Optimark MRI Contrast Agent NSF Warning Updated

The makers of Optimark, a gadolinium-based MRI contrasting agent, are changing the warning label to indicate that Optimark should not be used by patients with severe kidney problems. The label change was made due to the increased risk a serious and potentially life threatening condition, known as nephrogenic systemic fibrosis (NSF), which can cause a hardening and thickening of the skin and other tissue throughout the body.

Covidien PLC announced the label change on Monday, just a few weeks before an FDA advisory committee is scheduled to re-examine the risk of gadolinium side effects, and the “black box” warning that was placed on all MRI contrast agents in 2007. The FDA scheduled the meeting in response to mounting criticism that called for a stronger NSF warning for Omniscan, a different gadolinium-based contrast agent manufactured by GE Healthcare.

Gadolinium-based contrasting agents (GBCAs) are often given to patients undergoing magnetic resonance imaging scans (MRIs) to improve the outcome of the scans, allowing doctors to distinguish blood vessels from nearby tissue. Gadolinium contrast agents were prescribed to more than 9.5 million patients in the United States in 2008.

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For a small sub-set of the population with moderate to severe kidney problems, side effects of the MRI contrast agents have been linked to an increased risk of nephrogenic systemic fibrosis (NSF), which is also sometimes referred to as nephrogenic fibrosing dermopathy (NFD). The rare progressive disorder is associated with scarring of the skin and connective tissue, which can cause the skin to become thick, hard, rigid and coarse, severely restricting movement of the joints. It also results in scarring or fibrosis of other organs, and in many cases it is fatal.

In May 2007, the FDA required the makers of all five types of gadolinium MRI contrast available at that time to add a “black box” warning about the risk of NSF among individuals with kidney problems. Although a boxed warning is the strongest that can be placed on a prescription medication, critics have argued that the NSF warning for GE’s Omniscan should be worded stronger than the others, specifically indicating that it should not be used by those with severe kidney failure, as opposed to only cautioning doctors about the risk of NSF.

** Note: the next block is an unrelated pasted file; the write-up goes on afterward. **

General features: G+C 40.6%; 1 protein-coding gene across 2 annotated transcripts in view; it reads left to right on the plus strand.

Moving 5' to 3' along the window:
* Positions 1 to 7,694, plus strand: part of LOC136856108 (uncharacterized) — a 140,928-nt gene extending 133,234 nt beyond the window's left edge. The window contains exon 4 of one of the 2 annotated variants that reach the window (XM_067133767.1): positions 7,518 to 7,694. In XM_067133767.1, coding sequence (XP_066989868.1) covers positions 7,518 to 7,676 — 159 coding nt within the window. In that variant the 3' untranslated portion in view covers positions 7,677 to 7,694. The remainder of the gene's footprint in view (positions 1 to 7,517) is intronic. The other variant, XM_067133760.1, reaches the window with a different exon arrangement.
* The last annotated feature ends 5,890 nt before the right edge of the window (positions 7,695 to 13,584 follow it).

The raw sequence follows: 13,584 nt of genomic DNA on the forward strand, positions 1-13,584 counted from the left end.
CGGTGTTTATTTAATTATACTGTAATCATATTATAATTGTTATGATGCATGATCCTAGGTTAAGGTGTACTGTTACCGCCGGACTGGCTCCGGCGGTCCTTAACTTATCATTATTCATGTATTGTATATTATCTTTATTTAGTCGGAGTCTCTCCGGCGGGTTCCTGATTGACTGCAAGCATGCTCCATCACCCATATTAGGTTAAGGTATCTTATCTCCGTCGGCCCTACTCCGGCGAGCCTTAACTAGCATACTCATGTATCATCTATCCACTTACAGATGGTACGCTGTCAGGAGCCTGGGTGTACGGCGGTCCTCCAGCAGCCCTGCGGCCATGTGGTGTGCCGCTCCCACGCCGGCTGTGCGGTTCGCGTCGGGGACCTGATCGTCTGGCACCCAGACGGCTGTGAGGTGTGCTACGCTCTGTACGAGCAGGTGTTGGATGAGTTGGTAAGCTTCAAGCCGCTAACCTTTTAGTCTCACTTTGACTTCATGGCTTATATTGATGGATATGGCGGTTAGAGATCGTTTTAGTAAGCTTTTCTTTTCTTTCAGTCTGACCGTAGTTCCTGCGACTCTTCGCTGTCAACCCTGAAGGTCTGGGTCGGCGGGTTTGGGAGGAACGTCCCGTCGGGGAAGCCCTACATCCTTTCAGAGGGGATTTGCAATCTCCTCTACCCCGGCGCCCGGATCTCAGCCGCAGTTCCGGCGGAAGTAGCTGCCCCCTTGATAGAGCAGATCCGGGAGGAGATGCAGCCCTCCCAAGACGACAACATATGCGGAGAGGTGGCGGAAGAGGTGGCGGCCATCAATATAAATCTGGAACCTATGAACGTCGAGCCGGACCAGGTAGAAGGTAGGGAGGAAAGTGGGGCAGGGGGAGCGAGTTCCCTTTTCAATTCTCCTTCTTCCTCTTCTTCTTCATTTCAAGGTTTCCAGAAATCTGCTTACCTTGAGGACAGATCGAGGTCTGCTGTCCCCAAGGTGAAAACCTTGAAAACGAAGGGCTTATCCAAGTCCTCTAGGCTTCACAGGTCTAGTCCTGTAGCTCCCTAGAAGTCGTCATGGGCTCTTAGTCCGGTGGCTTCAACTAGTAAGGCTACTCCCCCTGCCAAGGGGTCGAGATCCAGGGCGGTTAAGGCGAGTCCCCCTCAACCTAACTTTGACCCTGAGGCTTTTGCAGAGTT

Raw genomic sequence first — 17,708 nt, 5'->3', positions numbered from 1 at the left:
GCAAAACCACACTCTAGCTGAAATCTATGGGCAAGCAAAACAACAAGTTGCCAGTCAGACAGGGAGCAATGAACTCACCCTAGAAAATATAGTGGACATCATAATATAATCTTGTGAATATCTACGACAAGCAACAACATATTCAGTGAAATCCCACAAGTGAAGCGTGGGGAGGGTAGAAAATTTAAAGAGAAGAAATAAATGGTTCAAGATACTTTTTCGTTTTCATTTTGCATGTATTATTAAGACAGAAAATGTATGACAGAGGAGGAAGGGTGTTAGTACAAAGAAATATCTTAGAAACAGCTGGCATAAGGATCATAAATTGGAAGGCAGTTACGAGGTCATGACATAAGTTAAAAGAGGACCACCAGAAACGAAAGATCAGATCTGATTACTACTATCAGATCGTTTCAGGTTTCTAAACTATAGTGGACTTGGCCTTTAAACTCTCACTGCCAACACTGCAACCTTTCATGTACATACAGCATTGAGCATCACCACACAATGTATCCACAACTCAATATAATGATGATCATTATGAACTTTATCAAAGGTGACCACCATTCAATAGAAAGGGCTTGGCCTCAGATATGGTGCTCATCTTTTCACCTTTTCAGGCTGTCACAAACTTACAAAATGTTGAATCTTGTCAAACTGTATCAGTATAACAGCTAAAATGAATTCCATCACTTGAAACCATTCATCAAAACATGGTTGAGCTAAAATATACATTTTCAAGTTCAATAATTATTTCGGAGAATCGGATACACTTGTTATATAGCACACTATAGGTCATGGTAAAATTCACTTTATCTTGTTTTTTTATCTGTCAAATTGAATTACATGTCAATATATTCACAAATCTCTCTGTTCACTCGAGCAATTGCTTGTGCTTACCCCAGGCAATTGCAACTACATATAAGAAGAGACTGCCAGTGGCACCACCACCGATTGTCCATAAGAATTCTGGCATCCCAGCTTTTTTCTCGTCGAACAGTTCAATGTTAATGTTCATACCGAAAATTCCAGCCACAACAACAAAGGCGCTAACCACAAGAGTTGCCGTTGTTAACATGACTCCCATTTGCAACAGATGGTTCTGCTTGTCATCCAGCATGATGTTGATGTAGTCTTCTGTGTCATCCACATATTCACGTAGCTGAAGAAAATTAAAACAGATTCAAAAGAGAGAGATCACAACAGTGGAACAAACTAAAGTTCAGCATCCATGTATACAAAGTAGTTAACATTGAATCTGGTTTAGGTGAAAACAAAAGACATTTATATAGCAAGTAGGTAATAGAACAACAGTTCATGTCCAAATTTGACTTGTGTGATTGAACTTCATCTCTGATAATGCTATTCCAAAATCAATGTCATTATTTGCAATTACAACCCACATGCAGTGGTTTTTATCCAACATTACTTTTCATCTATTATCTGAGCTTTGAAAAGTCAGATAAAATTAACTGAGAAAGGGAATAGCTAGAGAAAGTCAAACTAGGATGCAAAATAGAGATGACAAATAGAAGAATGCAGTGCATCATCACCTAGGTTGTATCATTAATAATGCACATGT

The vast majority of cases of nephrogenic systemic fibrosis identified in the United States have been associated with the use of GE’s Omniscan, although it only accounts for about 30% of the market share.

In a statement issued Monday, Covidien PLC, which manufacturers the competing Optimark contrast agent, announced that they are voluntarily contraindicating use of their gadolinium-based product in MRI procedures involving patients with severe renal impairment. They have submitted proposed label changes to the FDA, indicating that the drug should not be used in “patients with acute or chronic severe renal insufficiency (glomerular filtration rate of less than 30 mL/min /1.73m2) or acute renal insufficiency of any severity due to hepato-renal syndrome or in the perioperative liver transplant period.” The new label will go into effect immediately and apply in every country where Covidien sells the drug.

GE Healthcare has resisted calls to place a similar contraindication on their Omniscan contrast agent, despite indications that the risk of NSF/NFD is greater with their product.

There are currently about 400 nephrogenic systemic fibrosis lawsuits filed in state and federal courts throughout the United States against the makers of MRI contrast agents, including GE Healthcare (Omniscan), Bayer Healthcare (Magnevist), Bracco Diagnostics (MultiHance and ProHance) and Covidien (Optimark). The NSF lawsuits all allege that the manufacturers did not adequately research their product and failed to warn consumers about the risk of developing the debilitating and life-threatening condition.

It has been estimated that about 75% of all NSF lawsuits involve plaintiffs who developed the condition after use of Omniscan, according to a report by ProPublica, far exceeding their market share for gadolinium MRI contrast agents.

An FDA advisory committee is scheduled to re-examine the NSF warnings for gadolinium-based contrast agents at a meeting scheduled for December 8, 2009.


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